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An Examination of the Evidence in "Making a Murderer"

Ever since the release of the Netflix documentary series “Making a Murderer” in late 2015, people across the nation have become vocal regarding their beliefs and speculations surrounding the trial and conviction of the series’ main subject, Steven Avery. For those who are unaware, Avery, a man from Manitowoc County, Wisconsin, was convicted of raping a local woman in 1985, before being exonerated in 2003 through DNA evidence after having spent 18 years in prison. Upon pursuing a multimillion dollar lawsuit against the local Manitowoc County Sheriff’s Office over his wrongful imprisonment and alleged misconduct by the police involved in his case, Avery would find himself again in trouble with the law – only this time, for the alleged murder of local photographer Teresa Halbach.

Despite glaring evidence of prosecutorial misconduct, coercion, and suspicion of evidence tampering by the Manitowoc County Sherriff’s Office, Avery would be convicted again and sentenced to life in prison without parole, along with a life sentence for Avery’s Nephew, Brendan Dassey, for accessory to murder. Avery has since maintained his innocence and claims that he was framed by the police department over his civil lawsuit. Appeals of his conviction are still being pursued.

While we may never know what truly happened, one thing remains clear: the prosecution in this case likely operated outside the bounds of the law. The trial of Steven Avery highlights deep flaws within the criminal justice system and is chock full of questionable behaviors from police and prosecutors, many of which are all too common during criminal proceedings.

Did Investigators Plant Evidence?

The documentary presents a defense theory that law enforcement officials may have planted and tampered with evidence in order to secure Avery’s conviction. While Avery’s blood was found inside Ms. Halbach’s vehicle, a sealed sample of his blood held by the Manitowoc County Sherriff’s Office from Avery’s 1985 rape trial showed signs of tampering, including a puncture hole in the vial’s stopper.

The key from Halbach’s car was also found in Avery’s bedroom, though how it got there is still unclear. Despite the Manitowoc County Sherriff’s Office’s promise to turn over its investigation into Ms. Halbach’s death to law enforcement from neighboring Calumet County to avoid a conflict of interest, Manitowoc County sheriffs remained involved. In fact, after numerous searches of Avery’s property had come up empty, a sheriff who was involved in Avery’s previous case discovered the key. Avery’s DNA would be found on the key, though there was not a trace of Ms. Halbach’s DNA – leading many to believe that the key had been scrubbed and sterilized.

How Does Brendan Dassey Fit Into This?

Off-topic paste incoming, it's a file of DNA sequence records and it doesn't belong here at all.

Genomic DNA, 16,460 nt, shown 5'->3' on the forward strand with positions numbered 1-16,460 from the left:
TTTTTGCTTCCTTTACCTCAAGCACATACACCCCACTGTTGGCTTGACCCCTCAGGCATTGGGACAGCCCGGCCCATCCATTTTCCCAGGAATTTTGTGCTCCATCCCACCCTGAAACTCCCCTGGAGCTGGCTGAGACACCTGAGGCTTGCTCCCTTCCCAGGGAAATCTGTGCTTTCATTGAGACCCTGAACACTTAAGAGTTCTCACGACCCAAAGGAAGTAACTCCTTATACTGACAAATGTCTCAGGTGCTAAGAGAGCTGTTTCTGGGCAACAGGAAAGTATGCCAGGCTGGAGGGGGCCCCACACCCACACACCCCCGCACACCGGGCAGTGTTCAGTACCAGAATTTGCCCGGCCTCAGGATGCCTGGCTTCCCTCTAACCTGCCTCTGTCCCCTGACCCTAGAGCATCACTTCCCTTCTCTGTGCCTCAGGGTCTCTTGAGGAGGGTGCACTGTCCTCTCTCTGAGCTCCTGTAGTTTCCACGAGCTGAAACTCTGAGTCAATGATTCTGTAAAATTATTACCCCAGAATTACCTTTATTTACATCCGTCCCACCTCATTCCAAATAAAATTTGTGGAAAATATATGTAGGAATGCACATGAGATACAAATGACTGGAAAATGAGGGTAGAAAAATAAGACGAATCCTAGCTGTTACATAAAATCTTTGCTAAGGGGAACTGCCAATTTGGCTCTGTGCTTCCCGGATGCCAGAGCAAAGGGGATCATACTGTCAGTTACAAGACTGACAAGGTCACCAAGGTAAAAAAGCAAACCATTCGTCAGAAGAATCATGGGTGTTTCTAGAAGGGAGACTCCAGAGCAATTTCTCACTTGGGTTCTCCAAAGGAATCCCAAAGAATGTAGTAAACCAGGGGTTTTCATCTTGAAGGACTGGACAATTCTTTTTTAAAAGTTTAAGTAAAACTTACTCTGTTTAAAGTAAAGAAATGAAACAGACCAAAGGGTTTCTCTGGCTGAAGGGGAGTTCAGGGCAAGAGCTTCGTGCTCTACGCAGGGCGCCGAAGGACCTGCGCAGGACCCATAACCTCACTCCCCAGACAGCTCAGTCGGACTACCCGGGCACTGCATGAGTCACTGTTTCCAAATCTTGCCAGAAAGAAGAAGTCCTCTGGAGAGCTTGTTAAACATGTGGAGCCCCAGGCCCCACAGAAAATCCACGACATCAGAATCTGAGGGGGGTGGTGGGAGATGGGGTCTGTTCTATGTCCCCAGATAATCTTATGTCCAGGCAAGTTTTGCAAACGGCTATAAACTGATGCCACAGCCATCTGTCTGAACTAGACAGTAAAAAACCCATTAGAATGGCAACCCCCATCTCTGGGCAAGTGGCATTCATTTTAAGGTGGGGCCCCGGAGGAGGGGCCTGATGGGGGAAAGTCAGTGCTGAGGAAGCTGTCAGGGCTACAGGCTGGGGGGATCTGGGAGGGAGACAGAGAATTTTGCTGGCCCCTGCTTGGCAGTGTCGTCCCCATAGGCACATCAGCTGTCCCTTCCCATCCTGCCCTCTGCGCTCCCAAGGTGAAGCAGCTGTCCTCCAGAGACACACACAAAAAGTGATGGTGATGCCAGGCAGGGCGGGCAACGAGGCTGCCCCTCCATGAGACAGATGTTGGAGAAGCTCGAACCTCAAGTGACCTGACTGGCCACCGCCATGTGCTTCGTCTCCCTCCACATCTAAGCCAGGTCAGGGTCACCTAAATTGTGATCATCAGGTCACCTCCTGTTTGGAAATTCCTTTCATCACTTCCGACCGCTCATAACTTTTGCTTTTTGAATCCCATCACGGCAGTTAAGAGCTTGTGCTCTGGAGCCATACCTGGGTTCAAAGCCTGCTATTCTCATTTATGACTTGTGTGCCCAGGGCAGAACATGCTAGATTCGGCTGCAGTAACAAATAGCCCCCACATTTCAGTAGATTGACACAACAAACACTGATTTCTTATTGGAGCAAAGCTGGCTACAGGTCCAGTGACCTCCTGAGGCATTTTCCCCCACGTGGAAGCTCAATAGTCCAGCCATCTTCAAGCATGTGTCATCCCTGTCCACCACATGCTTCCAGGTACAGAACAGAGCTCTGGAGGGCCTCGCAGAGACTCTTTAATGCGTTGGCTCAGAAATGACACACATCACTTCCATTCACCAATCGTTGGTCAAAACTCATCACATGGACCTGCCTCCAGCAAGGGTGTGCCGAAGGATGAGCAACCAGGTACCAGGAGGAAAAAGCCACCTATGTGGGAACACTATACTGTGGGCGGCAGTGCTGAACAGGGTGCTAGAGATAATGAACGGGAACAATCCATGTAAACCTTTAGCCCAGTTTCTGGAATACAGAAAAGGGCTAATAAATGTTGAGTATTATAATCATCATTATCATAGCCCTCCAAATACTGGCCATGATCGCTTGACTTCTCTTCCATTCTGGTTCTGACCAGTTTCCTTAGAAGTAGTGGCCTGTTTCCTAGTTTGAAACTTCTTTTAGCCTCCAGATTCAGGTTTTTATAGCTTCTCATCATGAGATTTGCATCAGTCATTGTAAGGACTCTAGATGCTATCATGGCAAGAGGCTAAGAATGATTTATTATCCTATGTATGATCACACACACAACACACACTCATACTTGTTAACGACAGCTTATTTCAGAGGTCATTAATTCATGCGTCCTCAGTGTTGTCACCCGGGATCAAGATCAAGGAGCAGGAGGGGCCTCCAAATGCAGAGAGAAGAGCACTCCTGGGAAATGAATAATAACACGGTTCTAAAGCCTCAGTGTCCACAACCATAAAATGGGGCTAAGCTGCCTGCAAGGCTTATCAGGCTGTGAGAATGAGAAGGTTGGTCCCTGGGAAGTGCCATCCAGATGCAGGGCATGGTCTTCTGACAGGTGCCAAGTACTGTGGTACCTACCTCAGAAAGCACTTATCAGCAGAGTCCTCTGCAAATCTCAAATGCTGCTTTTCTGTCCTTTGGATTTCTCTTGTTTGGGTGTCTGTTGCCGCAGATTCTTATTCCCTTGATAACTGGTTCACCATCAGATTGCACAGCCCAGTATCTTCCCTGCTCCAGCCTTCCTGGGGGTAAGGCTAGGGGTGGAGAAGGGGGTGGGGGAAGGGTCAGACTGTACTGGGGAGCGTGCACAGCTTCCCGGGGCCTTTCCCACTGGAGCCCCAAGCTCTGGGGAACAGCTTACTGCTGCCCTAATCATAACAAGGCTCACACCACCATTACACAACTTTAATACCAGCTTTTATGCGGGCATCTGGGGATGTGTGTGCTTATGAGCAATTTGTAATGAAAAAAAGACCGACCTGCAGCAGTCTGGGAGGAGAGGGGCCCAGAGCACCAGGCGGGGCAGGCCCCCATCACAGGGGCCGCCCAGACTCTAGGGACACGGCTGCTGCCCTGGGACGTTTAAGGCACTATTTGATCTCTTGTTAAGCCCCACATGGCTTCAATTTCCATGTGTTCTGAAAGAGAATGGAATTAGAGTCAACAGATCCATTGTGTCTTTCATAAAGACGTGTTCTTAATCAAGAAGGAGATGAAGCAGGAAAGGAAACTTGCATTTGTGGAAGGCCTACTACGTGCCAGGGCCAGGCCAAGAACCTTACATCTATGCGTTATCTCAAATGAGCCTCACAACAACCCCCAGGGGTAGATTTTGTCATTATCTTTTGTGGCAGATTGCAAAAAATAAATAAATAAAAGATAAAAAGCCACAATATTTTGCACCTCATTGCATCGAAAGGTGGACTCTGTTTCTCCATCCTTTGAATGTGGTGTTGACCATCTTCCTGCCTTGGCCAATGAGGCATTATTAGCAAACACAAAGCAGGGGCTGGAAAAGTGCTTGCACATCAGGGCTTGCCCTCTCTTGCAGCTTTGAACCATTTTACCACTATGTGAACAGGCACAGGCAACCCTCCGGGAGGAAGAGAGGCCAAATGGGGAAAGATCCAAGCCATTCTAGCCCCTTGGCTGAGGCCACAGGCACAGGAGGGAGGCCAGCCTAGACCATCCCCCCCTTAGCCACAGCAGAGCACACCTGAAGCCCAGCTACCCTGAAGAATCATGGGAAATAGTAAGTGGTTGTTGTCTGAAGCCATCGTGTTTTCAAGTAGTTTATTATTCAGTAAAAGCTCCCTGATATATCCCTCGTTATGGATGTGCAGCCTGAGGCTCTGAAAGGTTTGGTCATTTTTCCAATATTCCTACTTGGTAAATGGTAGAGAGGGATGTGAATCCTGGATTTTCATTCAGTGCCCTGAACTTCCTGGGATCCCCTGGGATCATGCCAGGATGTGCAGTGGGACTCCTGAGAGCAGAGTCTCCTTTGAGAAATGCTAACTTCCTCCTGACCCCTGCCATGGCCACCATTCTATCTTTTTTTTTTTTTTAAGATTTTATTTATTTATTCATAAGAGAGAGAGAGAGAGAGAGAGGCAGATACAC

Dassey, who was Avery’s then 16-year-old nephew and neighbor with learning disabilities, was Avery’s alibi on the night of Ms. Halbach’s alleged murder, having reportedly went to his uncle’s home for a bonfire. Dassey would later be questioned by authorities without the presence of a parent of lawyer, prompting him to “confess” to being an accessory to his uncle’s rape and murder of Ms. Halbach.

The reliability of this confession is shaky at best, however, as video of Dassey’s questioning shows that several key facts surrounding Halbach’s death were not initially presented by Dassey – but by investigators themselves. Dassey also appears to not fully understand the gravity of his statements, as after he confesses to the brutal rape and killing, asks when he can head back to school. Dassey later redacted his confession, only to be interrogated a second time without representation, leading to a re-confession.

Criminal Defense Attorneys in Westchester

While no criminal justice system in the world is perfect, it is difficult to watch “Making a Murderer” without thinking that the United States could be making greater strides to prevent issues such as these from occurring. “Making a Murderer” is a prime example of why accused individuals must retain the services of a powerful attorney to protect themselves against possible bias from prosecutorial forces.

If you are facing charges for a crime, our high-caliber Westchester criminal defense lawyers at Riebling, Proto & Sachs LLP can help you level the playing field against seemingly insurmountable odds and maximize your chances of securing a favorable outcome for your situation. Backed by more than 50 years of combined experience and a placement among New York’s top five percent of attorneys by Super Lawyers®, your case is sure to be in excellent hands.

Call (914) 840-5104 or schedule a free case review today to discover your legal options.

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